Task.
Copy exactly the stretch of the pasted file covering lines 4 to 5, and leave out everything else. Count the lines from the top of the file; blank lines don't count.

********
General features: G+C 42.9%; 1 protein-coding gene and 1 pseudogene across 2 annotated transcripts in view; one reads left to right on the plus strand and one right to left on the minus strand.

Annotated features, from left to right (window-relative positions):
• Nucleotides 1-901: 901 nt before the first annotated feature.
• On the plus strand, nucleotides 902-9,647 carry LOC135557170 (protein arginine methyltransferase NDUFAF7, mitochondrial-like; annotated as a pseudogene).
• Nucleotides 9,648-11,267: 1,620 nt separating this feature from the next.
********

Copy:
• On the plus strand, nucleotides 902-9,647 carry LOC135557170 (protein arginine methyltransferase NDUFAF7, mitochondrial-like; annotated as a pseudogene).
• Nucleotides 9,648-11,267: 1,620 nt separating this feature from the next.